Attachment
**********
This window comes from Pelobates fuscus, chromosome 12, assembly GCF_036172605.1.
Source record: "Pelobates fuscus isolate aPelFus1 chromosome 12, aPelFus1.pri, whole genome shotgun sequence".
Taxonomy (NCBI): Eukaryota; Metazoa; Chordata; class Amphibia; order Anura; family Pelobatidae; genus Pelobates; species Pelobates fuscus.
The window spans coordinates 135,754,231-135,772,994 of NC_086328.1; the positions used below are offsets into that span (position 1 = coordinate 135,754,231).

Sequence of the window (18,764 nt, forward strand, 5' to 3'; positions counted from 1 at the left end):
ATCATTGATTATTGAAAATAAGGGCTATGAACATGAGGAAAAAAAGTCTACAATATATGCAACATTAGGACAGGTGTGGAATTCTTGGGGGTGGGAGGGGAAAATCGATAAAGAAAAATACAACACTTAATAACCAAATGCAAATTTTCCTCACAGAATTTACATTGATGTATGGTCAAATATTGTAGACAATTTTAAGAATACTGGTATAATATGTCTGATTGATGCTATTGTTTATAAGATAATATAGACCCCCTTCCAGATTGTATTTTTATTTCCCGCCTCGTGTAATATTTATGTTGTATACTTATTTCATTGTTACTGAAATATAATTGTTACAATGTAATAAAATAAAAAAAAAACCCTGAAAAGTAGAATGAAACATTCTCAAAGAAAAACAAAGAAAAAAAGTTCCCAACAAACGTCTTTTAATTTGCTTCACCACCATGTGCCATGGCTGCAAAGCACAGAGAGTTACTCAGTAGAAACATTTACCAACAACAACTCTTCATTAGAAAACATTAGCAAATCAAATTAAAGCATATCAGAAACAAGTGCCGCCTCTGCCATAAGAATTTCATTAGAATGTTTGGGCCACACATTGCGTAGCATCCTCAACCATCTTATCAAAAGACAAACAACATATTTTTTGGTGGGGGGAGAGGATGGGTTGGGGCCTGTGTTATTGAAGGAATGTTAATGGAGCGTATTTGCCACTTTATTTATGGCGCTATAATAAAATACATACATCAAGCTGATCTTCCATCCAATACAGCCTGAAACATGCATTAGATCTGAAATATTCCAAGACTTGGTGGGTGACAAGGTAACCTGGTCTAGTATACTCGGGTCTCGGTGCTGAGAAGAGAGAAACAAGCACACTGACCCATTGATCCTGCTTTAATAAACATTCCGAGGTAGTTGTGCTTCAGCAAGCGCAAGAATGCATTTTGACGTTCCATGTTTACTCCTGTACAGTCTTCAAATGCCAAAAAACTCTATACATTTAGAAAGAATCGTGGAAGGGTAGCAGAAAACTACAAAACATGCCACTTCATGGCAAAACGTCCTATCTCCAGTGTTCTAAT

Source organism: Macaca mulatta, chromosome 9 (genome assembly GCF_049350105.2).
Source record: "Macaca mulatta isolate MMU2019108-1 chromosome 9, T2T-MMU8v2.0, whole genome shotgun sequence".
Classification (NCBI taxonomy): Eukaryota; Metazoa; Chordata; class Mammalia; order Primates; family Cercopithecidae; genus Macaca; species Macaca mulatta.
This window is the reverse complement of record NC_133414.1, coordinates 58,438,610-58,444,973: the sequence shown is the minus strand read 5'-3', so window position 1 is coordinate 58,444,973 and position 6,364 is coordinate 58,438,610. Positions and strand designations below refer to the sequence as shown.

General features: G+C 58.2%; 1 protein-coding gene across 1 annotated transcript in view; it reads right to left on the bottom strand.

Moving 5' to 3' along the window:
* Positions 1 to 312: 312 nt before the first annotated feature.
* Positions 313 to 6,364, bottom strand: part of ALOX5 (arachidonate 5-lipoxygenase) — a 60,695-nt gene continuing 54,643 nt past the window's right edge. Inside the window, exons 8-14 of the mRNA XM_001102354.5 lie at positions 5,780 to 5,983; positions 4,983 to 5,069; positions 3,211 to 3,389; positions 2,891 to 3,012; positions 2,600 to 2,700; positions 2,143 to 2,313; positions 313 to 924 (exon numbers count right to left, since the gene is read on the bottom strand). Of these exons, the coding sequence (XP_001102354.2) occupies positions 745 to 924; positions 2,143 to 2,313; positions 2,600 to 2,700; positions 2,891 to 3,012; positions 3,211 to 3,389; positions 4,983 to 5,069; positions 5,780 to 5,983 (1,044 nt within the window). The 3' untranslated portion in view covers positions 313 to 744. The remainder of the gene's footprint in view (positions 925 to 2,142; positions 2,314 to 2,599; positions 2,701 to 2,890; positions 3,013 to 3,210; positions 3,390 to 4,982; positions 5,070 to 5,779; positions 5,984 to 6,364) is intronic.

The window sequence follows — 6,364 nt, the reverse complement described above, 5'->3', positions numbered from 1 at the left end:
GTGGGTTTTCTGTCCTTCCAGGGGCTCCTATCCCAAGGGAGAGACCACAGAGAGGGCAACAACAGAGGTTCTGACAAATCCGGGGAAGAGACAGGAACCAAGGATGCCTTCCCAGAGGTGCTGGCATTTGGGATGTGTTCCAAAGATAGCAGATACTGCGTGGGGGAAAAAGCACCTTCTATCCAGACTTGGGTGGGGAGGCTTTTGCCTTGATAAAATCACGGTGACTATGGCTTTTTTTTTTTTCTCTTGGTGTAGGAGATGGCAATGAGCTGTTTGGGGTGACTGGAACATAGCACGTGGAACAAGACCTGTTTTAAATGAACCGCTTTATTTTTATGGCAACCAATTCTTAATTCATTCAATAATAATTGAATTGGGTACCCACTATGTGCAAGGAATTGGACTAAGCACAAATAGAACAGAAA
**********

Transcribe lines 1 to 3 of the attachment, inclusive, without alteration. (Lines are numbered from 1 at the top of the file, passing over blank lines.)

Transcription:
This window comes from Pelobates fuscus, chromosome 12, assembly GCF_036172605.1.
Source record: "Pelobates fuscus isolate aPelFus1 chromosome 12, aPelFus1.pri, whole genome shotgun sequence".
Taxonomy (NCBI): Eukaryota; Metazoa; Chordata; class Amphibia; order Anura; family Pelobatidae; genus Pelobates; species Pelobates fuscus.